Or something like that.
Look guys, here is the deal. If it is man made and tastes sweet, there is sugar in it or it has something in it that does the same thing sugar does or worse.
Artificial sweeteners are toxic. Even if it is not man-made and it tastes sweet, it has sugar in it, but probably not as concentrated as man-made foods.
Due to the epidemic of diabetes in the US, the Glycemic Index was created where foods were listed based on the insulin response it creates.
Pure table sugar for example, has a very high GI because it will cause a large spike in insulin.
Lettuce for example has a very low GI index because it has virtually no response from insulin.
The foods that cause spikes in insulin are mainly starchy carbohydrates.
The carbohydrate family of foods encompasses a very broad and diverse array of foods.
All these foods are listed in the GI index based on their impact on insulin, but what is very helpful to know about this index is the common denominator of what makes a carbohydrate a high GI food or a low GI food.
That common denominator is fiber content and water content. On balance, the higher the fiber content and the water content of the food, the less insulin will be secreted. Coincidentally, water content and fiber content tend to go hand in hand when it comes to carbohydrates.
A Starch and a Carbohydrate
This is why I make the distinction between a STARCH and a CARBOHYDRATE.
A starch is a carbohydrate but a carbohydrate is not necessarily a starch.
A starch is a carbohydrate with little fiber and water content. Technically it is a carbohydrate with low fiber content. What is the dividing line? There is none. When you look at the foods you eat it is pretty easy to tell where they belong.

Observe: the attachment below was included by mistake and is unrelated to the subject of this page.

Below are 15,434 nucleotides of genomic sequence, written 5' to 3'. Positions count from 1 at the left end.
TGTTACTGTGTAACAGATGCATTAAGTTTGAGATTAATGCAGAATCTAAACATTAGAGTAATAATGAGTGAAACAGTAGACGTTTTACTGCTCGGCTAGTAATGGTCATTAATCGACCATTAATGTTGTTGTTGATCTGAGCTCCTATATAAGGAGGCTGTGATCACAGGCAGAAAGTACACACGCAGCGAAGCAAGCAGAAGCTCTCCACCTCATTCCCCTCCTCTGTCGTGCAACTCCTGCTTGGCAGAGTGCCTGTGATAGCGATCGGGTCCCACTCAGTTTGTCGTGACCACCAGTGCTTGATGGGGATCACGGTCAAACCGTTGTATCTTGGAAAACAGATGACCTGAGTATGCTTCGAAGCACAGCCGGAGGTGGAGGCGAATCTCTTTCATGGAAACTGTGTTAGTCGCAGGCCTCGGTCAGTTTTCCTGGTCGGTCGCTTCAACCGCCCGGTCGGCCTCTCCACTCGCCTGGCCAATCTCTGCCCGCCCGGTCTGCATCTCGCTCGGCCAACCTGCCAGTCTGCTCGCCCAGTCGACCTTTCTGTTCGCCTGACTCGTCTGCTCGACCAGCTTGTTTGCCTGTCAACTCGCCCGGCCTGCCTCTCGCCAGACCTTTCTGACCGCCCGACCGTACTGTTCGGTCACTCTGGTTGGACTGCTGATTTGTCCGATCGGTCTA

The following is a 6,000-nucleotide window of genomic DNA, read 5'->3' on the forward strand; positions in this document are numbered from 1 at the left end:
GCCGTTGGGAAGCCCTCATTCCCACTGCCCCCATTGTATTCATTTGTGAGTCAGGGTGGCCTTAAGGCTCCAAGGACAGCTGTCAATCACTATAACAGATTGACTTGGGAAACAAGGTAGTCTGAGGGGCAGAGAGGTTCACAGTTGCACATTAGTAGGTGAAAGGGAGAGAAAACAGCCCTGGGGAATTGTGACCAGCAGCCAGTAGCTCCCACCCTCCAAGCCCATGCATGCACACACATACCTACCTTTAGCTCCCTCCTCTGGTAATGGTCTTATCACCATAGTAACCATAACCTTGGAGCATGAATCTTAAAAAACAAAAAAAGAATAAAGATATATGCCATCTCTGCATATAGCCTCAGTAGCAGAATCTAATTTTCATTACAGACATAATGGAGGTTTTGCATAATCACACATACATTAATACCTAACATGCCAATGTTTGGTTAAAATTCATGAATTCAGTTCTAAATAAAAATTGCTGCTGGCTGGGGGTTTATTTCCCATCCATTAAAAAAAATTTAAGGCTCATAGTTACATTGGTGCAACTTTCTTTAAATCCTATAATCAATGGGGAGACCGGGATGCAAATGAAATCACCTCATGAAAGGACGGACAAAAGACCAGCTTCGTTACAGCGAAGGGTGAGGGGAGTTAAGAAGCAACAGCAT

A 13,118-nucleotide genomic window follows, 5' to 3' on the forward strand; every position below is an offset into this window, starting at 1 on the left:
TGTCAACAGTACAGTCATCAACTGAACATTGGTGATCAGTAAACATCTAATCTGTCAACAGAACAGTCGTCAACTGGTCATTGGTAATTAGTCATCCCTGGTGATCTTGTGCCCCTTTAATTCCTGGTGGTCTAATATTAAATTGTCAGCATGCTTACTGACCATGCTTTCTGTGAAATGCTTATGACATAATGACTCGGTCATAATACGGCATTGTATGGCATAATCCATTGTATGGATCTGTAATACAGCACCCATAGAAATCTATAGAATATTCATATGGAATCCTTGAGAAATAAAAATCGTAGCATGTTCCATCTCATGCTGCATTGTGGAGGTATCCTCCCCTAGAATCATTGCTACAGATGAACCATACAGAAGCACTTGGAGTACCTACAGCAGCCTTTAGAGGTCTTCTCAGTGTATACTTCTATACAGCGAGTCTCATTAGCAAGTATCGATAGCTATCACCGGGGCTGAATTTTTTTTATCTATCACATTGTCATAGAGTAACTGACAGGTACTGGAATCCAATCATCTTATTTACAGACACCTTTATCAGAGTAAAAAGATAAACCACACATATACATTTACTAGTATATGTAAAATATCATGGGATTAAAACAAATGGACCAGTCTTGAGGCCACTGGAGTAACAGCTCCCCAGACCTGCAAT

White bread dissolves in water to a mushy substance. There is no fiber in there.
Same goes true for pizza crust, chocolate, candy, ice cream, and everything else we love!
Celery is also a carbohydrate but its starch content is very low. Its fiber content is VERY High.
Other groups of foods that fall in the carbohydrate family are sugars. These have no fiber at all. There is nothing holding it together and keeping it intact. It dissolves right away and become glucose very efficiently, thus creating the insulin spike.
So what's the big deal? The big deal is the popular marketing term 'LOW CARB.' This started with the Atkins craze and just got crazier.
The greatest fat-burning foods are
So what was the big deal about the low carb diet? They were referring to starches. Low fiber, low moisture carbohydrates that shot insulin levels through the roof thereby shunting sugar (formed from the starches consumed) away from cells for energy, converting it to fat, and causing muscle atrophy from malnutrition.
True this helped people with the health imbalance that needed to lower insulin and needed more dense protein in their diet so the Atkins low-carb high-protein diet worked great for them ... until their condition changed and their body healed. The Atkins diet then CAUSED the plateau. It did not provide the next step.
Not to mention there are those with conditions that make high-protein diets almost toxic.
Another Insulin Myth - Protein is Low GI: